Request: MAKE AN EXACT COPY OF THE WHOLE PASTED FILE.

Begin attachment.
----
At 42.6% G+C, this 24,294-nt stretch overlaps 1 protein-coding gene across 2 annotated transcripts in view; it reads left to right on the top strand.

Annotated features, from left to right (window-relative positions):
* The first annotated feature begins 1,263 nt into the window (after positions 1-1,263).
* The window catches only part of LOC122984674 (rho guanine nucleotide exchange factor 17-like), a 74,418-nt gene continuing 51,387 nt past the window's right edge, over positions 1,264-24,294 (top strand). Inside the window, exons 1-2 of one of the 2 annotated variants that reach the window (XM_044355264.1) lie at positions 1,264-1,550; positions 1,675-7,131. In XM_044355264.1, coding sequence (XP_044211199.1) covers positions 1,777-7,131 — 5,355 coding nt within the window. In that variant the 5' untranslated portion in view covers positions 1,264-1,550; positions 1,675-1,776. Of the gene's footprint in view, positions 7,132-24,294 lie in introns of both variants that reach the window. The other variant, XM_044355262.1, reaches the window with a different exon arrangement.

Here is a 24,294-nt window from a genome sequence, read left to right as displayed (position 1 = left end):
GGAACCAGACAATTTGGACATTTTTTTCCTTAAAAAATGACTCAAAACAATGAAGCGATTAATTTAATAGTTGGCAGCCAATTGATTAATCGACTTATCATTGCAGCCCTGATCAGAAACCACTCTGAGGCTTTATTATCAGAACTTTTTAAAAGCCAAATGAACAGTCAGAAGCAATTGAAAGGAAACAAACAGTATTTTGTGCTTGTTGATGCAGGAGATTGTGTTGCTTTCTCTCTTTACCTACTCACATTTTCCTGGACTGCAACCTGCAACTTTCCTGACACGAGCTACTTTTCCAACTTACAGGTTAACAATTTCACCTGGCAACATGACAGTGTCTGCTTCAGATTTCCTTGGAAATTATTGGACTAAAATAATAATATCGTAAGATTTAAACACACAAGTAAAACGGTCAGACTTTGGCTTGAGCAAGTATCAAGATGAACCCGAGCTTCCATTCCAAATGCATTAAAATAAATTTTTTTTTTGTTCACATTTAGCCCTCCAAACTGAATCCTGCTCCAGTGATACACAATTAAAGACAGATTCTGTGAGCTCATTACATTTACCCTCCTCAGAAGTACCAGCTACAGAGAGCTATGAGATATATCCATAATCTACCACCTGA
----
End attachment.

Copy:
At 42.6% G+C, this 24,294-nt stretch overlaps 1 protein-coding gene across 2 annotated transcripts in view; it reads left to right on the top strand.

Annotated features, from left to right (window-relative positions):
* The first annotated feature begins 1,263 nt into the window (after positions 1-1,263).
* The window catches only part of LOC122984674 (rho guanine nucleotide exchange factor 17-like), a 74,418-nt gene continuing 51,387 nt past the window's right edge, over positions 1,264-24,294 (top strand). Inside the window, exons 1-2 of one of the 2 annotated variants that reach the window (XM_044355264.1) lie at positions 1,264-1,550; positions 1,675-7,131. In XM_044355264.1, coding sequence (XP_044211199.1) covers positions 1,777-7,131 — 5,355 coding nt within the window. In that variant the 5' untranslated portion in view covers positions 1,264-1,550; positions 1,675-1,776. Of the gene's footprint in view, positions 7,132-24,294 lie in introns of both variants that reach the window. The other variant, XM_044355262.1, reaches the window with a different exon arrangement.

Here is a 24,294-nt window from a genome sequence, read left to right as displayed (position 1 = left end):
GGAACCAGACAATTTGGACATTTTTTTCCTTAAAAAATGACTCAAAACAATGAAGCGATTAATTTAATAGTTGGCAGCCAATTGATTAATCGACTTATCATTGCAGCCCTGATCAGAAACCACTCTGAGGCTTTATTATCAGAACTTTTTAAAAGCCAAATGAACAGTCAGAAGCAATTGAAAGGAAACAAACAGTATTTTGTGCTTGTTGATGCAGGAGATTGTGTTGCTTTCTCTCTTTACCTACTCACATTTTCCTGGACTGCAACCTGCAACTTTCCTGACACGAGCTACTTTTCCAACTTACAGGTTAACAATTTCACCTGGCAACATGACAGTGTCTGCTTCAGATTTCCTTGGAAATTATTGGACTAAAATAATAATATCGTAAGATTTAAACACACAAGTAAAACGGTCAGACTTTGGCTTGAGCAAGTATCAAGATGAACCCGAGCTTCCATTCCAAATGCATTAAAATAAATTTTTTTTTTGTTCACATTTAGCCCTCCAAACTGAATCCTGCTCCAGTGATACACAATTAAAGACAGATTCTGTGAGCTCATTACATTTACCCTCCTCAGAAGTACCAGCTACAGAGAGCTATGAGATATATCCATAATCTACCACCTGA